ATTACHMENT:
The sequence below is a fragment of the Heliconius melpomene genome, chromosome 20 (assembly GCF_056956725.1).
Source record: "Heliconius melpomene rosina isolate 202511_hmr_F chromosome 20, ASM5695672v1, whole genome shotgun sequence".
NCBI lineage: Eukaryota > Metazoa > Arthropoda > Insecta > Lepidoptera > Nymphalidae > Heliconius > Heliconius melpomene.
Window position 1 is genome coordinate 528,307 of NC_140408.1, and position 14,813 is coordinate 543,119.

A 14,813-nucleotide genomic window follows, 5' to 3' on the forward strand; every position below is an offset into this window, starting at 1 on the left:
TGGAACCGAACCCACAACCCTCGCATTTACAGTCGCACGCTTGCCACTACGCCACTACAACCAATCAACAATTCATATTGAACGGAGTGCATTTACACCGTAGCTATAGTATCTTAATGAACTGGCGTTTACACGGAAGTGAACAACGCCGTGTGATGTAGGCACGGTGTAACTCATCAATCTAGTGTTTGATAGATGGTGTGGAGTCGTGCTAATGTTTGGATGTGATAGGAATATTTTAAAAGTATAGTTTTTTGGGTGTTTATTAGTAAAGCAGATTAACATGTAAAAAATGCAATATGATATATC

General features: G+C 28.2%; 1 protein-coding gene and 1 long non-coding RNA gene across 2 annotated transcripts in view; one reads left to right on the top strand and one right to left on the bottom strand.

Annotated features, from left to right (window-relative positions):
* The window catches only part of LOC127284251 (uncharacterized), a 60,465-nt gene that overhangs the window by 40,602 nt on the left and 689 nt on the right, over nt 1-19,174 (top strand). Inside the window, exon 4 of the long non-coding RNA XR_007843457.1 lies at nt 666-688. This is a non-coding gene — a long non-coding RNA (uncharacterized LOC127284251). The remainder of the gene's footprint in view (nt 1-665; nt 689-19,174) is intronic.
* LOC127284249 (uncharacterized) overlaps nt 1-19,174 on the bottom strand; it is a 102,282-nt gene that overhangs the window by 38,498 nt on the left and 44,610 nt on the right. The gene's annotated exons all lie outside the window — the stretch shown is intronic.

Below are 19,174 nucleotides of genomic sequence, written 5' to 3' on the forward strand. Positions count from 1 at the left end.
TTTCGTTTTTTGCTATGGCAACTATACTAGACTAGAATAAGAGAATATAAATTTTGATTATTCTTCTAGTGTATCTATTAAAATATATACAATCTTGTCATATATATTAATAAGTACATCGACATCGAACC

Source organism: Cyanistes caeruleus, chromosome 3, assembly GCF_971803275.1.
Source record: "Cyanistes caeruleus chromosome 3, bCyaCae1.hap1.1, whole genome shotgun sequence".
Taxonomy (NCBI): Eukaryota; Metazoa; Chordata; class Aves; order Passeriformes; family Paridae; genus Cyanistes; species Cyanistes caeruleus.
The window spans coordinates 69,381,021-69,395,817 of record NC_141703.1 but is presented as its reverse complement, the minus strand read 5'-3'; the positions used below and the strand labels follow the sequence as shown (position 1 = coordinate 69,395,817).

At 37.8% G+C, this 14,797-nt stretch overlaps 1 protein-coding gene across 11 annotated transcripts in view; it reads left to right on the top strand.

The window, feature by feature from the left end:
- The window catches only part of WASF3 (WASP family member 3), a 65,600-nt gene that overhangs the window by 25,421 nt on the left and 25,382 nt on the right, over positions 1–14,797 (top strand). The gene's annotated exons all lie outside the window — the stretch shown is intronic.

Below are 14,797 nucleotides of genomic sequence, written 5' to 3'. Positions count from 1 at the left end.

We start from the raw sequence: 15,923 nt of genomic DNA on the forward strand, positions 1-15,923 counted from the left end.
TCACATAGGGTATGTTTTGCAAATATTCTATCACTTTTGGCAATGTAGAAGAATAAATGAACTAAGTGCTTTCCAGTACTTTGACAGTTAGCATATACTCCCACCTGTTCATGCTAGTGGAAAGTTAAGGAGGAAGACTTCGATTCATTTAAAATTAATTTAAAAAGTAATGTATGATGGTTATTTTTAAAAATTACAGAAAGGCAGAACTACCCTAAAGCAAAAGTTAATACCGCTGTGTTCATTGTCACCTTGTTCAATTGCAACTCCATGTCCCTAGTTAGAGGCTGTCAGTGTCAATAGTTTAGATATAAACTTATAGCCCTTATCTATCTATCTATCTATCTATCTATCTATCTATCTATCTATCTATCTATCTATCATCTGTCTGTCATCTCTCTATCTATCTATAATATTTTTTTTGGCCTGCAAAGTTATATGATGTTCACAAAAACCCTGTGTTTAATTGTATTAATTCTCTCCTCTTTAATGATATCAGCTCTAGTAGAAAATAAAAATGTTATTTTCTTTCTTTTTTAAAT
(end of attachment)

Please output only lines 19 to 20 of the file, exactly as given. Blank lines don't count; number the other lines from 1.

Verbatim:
- The window catches only part of WASF3 (WASP family member 3), a 65,600-nt gene that overhangs the window by 25,421 nt on the left and 25,382 nt on the right, over positions 1–14,797 (top strand). The gene's annotated exons all lie outside the window — the stretch shown is intronic.

Below are 14,797 nucleotides of genomic sequence, written 5' to 3'. Positions count from 1 at the left end.